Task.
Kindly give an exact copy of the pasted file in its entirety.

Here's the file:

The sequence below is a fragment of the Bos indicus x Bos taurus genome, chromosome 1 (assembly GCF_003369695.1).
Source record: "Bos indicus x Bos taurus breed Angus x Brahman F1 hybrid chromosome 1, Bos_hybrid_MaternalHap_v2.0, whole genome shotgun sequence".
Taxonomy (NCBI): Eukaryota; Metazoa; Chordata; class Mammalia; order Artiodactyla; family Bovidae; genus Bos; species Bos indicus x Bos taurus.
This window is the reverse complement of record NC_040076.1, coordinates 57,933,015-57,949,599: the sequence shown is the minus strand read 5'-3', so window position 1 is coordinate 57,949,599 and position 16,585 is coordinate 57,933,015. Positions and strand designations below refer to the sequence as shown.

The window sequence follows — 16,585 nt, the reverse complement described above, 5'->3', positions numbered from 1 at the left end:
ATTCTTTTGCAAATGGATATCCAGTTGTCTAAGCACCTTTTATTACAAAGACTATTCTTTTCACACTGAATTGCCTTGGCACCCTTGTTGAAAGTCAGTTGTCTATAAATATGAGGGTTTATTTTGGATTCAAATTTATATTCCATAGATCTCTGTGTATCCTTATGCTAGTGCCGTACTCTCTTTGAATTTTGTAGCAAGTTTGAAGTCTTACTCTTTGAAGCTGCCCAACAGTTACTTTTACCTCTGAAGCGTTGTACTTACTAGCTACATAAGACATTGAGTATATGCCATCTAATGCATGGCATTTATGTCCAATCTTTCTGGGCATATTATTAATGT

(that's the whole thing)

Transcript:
The sequence below is a fragment of the Bos indicus x Bos taurus genome, chromosome 1 (assembly GCF_003369695.1).
Source record: "Bos indicus x Bos taurus breed Angus x Brahman F1 hybrid chromosome 1, Bos_hybrid_MaternalHap_v2.0, whole genome shotgun sequence".
Taxonomy (NCBI): Eukaryota; Metazoa; Chordata; class Mammalia; order Artiodactyla; family Bovidae; genus Bos; species Bos indicus x Bos taurus.
This window is the reverse complement of record NC_040076.1, coordinates 57,933,015-57,949,599: the sequence shown is the minus strand read 5'-3', so window position 1 is coordinate 57,949,599 and position 16,585 is coordinate 57,933,015. Positions and strand designations below refer to the sequence as shown.

The window sequence follows — 16,585 nt, the reverse complement described above, 5'->3', positions numbered from 1 at the left end:
ATTCTTTTGCAAATGGATATCCAGTTGTCTAAGCACCTTTTATTACAAAGACTATTCTTTTCACACTGAATTGCCTTGGCACCCTTGTTGAAAGTCAGTTGTCTATAAATATGAGGGTTTATTTTGGATTCAAATTTATATTCCATAGATCTCTGTGTATCCTTATGCTAGTGCCGTACTCTCTTTGAATTTTGTAGCAAGTTTGAAGTCTTACTCTTTGAAGCTGCCCAACAGTTACTTTTACCTCTGAAGCGTTGTACTTACTAGCTACATAAGACATTGAGTATATGCCATCTAATGCATGGCATTTATGTCCAATCTTTCTGGGCATATTATTAATGT